As the techno tune "Paranoia" kicks in at 180 beats a minute, Mr. Aldea tries to match the screen with his fast-moving feet. His blond-streaked bangs fly as he stomps his feet and twists his hips, the former breakdancer in him emerging. A male voice from the machine eggs him on with comments like "Wow! How could you make up a dance like this?" and, when Mr. Aldea misses a step, "Stay cool."
Despite his dexterity, the word "FAILED" flashes in his face at the end of the one-minute routine. Mr. Aldea missed half of the 275 possible dance steps proffered by his immobile partner. Unfazed, he basks in applause from onlookers who have gathered to watch his energetic routine. "It's the ultimate showoff game," he shrugs.
The DDR craze is catching on in the U.S. nearly two years after Konami introduced the game in Japan. There, it enthralled the teen set and inspired arcades to fill entire floors exclusively with dance machines.
In the U.S., arcades ranging from Seattle's GameWorks to the Southern Hills Golfland in Stanton, Calif., have sponsored tournaments in which players face down the dance machine for a chance to take home cash, color televisions, portable compact disk players and other prizes. Fan clubs are popping up, such as North Cal DDR, a coterie of some 40 die-hard players who meet at the Metreon and other Bay Area arcades each week to play the game. Members wear matching T-shirts when they travel together to competitions and the group runs a Web site called "DDR Freak." The site brims with details on members' favorite game songs and arcades that feature DDR. ("Plenty of room around it for crowds," reads a comment on one arcade. "There's a fan on the ceiling to cool you down while you dance," another adds).
To date, Konami has sold a "triple-digit" number of DDR machines in the U.S. and Canada, a company spokeswoman says. Their $15,500 price tag makes them one of the most expensive arcade games on the market. Still, the company has machines on back order and is awaiting a third shipment from Japan, where the machines are assembled. A new version of the game -- called Dance Dance Revolution U.S.A Mix that can be installed on existing machines with a $2,500 software upgrade kit -- is scheduled to hit the U.S. in September.
DDR has been a boon to arcades, which have faced steep competition from the Internet. The number of arcades nationwide has shrunk to an estimated 4,000 this year from about 5,000 in 1995 amid an industry consolidation. The game has helped double the number of customers at Southern Hills Golfland, for example, which installed DDR last year.
"This one took a life of its own," says John Bailon, assistant manager at the arcade. He was skeptical that DDR would take off in the U.S. when he first saw it at a 1998 trade show. But since the arcade bowed to player demand and installed DDR in May 1999, the machine has collected $40,000 worth of tokens. Southern Hills has already ordered the new version of the game.
Mr. Bailon notes that DDR is "politically correct for this day and age," as Americans become increasingly opposed to violent video games in the aftermath of several school shootings, and cities like Indianapolis pass laws prohibiting minors from playing violent arcade games unless accompanied by an adult.
Konami makes several other music-theme arcade games that allow players to boogie, spin turntables or play a guitar -- part of an effort to combat the increasing sophistication of home video and online games with machines so unusual that people can't recreate the experience at home.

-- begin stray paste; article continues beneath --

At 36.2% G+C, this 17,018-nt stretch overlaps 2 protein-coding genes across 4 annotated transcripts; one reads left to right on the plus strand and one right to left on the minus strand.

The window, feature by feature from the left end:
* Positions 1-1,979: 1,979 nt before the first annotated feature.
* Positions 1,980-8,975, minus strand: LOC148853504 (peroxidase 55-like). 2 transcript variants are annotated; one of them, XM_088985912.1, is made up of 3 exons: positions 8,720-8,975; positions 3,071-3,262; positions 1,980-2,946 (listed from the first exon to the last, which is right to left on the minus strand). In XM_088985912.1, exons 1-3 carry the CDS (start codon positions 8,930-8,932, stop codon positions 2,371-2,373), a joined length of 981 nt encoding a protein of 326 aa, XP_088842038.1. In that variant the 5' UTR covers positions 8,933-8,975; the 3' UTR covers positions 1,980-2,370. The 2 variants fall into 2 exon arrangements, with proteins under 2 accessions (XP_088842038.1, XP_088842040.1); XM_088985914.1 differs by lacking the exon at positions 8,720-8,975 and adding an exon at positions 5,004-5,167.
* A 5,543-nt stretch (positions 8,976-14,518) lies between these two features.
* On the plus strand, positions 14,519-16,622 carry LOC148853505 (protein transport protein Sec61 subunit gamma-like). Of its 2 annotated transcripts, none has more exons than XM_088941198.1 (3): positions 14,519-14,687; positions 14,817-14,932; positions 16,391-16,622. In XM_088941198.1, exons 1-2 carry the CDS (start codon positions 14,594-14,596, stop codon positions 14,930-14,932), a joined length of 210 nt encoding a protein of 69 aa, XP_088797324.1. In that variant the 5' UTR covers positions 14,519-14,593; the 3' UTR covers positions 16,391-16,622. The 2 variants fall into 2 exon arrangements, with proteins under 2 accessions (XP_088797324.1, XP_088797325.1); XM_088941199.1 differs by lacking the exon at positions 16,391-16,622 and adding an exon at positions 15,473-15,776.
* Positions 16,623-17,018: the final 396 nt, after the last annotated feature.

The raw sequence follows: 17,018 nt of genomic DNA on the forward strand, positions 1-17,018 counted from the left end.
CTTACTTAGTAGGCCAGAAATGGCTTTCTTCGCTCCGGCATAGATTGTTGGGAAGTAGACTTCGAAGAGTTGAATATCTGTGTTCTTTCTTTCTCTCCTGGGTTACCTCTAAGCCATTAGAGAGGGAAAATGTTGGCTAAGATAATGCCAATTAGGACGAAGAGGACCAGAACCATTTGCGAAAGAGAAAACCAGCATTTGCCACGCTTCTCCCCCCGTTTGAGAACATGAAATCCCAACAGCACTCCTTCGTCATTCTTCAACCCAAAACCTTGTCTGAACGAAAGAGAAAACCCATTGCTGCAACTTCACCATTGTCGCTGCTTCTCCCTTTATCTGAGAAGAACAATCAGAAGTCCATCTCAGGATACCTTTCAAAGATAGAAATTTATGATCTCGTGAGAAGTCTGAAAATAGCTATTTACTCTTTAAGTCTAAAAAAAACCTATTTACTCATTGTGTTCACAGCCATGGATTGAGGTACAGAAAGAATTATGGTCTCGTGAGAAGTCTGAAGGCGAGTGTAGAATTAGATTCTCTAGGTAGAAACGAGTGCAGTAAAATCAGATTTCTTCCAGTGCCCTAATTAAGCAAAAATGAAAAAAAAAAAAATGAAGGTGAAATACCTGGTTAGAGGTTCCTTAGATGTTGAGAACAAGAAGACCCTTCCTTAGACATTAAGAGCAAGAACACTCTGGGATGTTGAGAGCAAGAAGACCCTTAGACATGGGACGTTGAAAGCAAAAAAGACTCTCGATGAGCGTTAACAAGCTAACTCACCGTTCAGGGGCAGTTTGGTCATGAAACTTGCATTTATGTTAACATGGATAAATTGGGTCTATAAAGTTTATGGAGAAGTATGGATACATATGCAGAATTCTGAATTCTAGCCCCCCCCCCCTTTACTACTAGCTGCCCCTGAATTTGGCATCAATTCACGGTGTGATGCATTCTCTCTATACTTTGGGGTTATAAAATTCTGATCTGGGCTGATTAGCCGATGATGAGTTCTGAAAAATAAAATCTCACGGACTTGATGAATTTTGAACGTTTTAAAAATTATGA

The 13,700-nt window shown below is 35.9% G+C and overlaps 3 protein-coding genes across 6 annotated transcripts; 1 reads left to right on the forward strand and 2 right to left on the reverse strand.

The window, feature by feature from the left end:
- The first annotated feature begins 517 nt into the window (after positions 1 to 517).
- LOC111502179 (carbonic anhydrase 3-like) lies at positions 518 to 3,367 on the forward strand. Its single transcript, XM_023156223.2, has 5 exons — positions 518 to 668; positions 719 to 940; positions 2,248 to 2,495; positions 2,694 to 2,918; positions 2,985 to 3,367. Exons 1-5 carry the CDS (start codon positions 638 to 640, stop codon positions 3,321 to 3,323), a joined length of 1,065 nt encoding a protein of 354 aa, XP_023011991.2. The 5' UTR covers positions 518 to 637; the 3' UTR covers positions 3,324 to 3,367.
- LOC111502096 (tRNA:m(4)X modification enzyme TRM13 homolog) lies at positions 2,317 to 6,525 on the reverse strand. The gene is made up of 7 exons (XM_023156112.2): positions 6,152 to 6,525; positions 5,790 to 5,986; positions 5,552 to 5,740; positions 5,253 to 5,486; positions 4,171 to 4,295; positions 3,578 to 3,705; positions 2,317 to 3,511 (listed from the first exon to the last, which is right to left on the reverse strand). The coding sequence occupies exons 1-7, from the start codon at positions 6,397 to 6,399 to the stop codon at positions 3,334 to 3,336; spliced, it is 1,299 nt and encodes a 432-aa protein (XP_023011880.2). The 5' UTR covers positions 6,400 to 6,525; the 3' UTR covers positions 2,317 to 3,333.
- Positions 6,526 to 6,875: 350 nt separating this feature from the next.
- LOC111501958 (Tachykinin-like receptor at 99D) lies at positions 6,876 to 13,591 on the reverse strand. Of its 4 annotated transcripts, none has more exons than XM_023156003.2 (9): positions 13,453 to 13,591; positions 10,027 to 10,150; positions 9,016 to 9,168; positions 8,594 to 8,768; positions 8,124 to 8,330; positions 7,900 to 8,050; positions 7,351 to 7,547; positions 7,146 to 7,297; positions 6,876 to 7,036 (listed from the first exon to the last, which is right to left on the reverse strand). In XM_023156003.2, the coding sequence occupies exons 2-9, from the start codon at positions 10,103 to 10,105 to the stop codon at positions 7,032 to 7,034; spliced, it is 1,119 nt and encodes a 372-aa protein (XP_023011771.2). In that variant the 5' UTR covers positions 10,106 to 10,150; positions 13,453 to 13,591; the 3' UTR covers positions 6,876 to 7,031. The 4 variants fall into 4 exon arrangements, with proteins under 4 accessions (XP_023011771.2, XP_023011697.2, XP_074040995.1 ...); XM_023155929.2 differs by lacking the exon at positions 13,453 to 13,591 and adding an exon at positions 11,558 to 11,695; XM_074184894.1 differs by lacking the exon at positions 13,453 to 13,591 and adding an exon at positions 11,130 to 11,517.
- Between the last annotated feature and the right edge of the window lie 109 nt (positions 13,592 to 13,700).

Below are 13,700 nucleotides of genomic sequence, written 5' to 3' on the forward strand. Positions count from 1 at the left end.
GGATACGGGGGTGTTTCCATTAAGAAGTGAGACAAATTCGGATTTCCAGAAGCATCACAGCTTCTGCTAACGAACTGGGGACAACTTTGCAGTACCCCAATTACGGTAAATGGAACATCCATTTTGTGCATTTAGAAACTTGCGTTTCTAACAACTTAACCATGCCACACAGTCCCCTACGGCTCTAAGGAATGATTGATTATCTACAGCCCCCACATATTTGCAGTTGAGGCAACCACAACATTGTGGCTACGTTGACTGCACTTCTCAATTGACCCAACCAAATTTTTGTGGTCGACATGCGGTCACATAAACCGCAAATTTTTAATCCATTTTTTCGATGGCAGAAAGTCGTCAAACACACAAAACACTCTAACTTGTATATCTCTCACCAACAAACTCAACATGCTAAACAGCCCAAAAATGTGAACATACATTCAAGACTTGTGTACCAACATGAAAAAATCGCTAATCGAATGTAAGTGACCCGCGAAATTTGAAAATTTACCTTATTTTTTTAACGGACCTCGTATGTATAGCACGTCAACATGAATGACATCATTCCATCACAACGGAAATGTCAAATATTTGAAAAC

"We try to keep the market going so people don't forget coin-op games and stay at home all the time playing their PlayStation," says Mary Hermanson, marketing manager at Konami's U.S. arcade-game subsidiary in Buffalo Grove, Ill.
While DDR does have a home version -- played on a mat lined with sensors that hooks up to either a Sega Dreamcast or Sony PlayStation game console -- it doesn't quite capture the arcade experience, Mr. Aldea attests. It is there that he can get crowd feedback on different moves, he says.
It took some time for Mr. Aldea to warm up to the dance machine. He first spotted one in February at an arcade on the campus of San Francisco State University, where he took classes in graphic arts. Though intrigued, he kept his distance because he preferred playing fighting games and, being a hip-hop fan, he didn't like the game's soundtrack, which featured mostly house dance tracks. A couple of weeks later, he found himself standing in a crowd three-deep watching a raver kid adroitly hop from one arrow to another on a DDR machine at a Japanese animation convention in San Jose, Calif. "I thought: Whoa! You can really look good on the game," Mr. Aldea recalls.
He rushed out to a nearby video-game store and plunked down $130 for the Japanese-imported version of the home game. For an entire week, he practiced seven hours a day to master the different combinations of dance steps on 60 songs, often slowing down the tempo of the songs through his control panel. Now, he spends as many as six hours a week practicing dance steps at home, then devotes some 20 hours -- and more than a tenth of his weekly net salary of $360 -- showing off at the arcade.
In June, Mr. Aldea entered a tournament run by the Golfland chain's arcade in Milpitas, Calif. For all his hours of practice, he won only $20 in tokens in the freestyle performance category. Yet, the adrenaline rush is priceless. "It's really the ooohs and aahhs of the crowd and the big applause at the end that make me feel good and that my performance wasn't in vain," he says. "In some little way, I might feel like a star."
Write to Khanh T.L. Tran at firstname.lastname@example.org